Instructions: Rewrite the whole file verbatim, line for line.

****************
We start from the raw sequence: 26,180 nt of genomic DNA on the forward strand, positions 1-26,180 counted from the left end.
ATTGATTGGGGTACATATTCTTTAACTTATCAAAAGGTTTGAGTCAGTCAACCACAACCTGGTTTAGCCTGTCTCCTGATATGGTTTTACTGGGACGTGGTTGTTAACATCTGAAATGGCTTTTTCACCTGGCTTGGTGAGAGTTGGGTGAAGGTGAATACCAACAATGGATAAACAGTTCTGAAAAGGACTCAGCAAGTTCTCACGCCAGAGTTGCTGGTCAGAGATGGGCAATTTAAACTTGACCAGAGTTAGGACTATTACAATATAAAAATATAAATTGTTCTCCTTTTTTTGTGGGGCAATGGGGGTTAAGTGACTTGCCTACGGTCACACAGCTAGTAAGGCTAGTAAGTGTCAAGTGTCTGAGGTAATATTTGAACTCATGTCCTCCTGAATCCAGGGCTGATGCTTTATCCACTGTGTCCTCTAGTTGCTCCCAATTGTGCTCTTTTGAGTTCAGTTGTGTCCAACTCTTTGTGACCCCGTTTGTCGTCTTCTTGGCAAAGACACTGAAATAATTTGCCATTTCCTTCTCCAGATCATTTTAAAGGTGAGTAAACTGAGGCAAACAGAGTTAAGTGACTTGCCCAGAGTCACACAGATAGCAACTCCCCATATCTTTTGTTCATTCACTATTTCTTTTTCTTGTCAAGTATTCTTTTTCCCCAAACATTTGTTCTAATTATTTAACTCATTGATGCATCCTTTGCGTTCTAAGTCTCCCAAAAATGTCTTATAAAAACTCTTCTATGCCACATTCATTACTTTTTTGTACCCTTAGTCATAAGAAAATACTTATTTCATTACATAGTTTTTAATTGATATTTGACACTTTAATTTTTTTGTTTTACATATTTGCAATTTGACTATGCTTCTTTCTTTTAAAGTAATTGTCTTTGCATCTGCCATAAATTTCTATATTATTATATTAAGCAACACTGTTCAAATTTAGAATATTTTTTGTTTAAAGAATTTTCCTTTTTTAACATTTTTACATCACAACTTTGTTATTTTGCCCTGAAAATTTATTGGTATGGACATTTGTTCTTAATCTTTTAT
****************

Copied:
We start from the raw sequence: 26,180 nt of genomic DNA on the forward strand, positions 1-26,180 counted from the left end.
ATTGATTGGGGTACATATTCTTTAACTTATCAAAAGGTTTGAGTCAGTCAACCACAACCTGGTTTAGCCTGTCTCCTGATATGGTTTTACTGGGACGTGGTTGTTAACATCTGAAATGGCTTTTTCACCTGGCTTGGTGAGAGTTGGGTGAAGGTGAATACCAACAATGGATAAACAGTTCTGAAAAGGACTCAGCAAGTTCTCACGCCAGAGTTGCTGGTCAGAGATGGGCAATTTAAACTTGACCAGAGTTAGGACTATTACAATATAAAAATATAAATTGTTCTCCTTTTTTTGTGGGGCAATGGGGGTTAAGTGACTTGCCTACGGTCACACAGCTAGTAAGGCTAGTAAGTGTCAAGTGTCTGAGGTAATATTTGAACTCATGTCCTCCTGAATCCAGGGCTGATGCTTTATCCACTGTGTCCTCTAGTTGCTCCCAATTGTGCTCTTTTGAGTTCAGTTGTGTCCAACTCTTTGTGACCCCGTTTGTCGTCTTCTTGGCAAAGACACTGAAATAATTTGCCATTTCCTTCTCCAGATCATTTTAAAGGTGAGTAAACTGAGGCAAACAGAGTTAAGTGACTTGCCCAGAGTCACACAGATAGCAACTCCCCATATCTTTTGTTCATTCACTATTTCTTTTTCTTGTCAAGTATTCTTTTTCCCCAAACATTTGTTCTAATTATTTAACTCATTGATGCATCCTTTGCGTTCTAAGTCTCCCAAAAATGTCTTATAAAAACTCTTCTATGCCACATTCATTACTTTTTTGTACCCTTAGTCATAAGAAAATACTTATTTCATTACATAGTTTTTAATTGATATTTGACACTTTAATTTTTTTGTTTTACATATTTGCAATTTGACTATGCTTCTTTCTTTTAAAGTAATTGTCTTTGCATCTGCCATAAATTTCTATATTATTATATTAAGCAACACTGTTCAAATTTAGAATATTTTTTGTTTAAAGAATTTTCCTTTTTTAACATTTTTACATCACAACTTTGTTATTTTGCCCTGAAAATTTATTGGTATGGACATTTGTTCTTAATCTTTTAT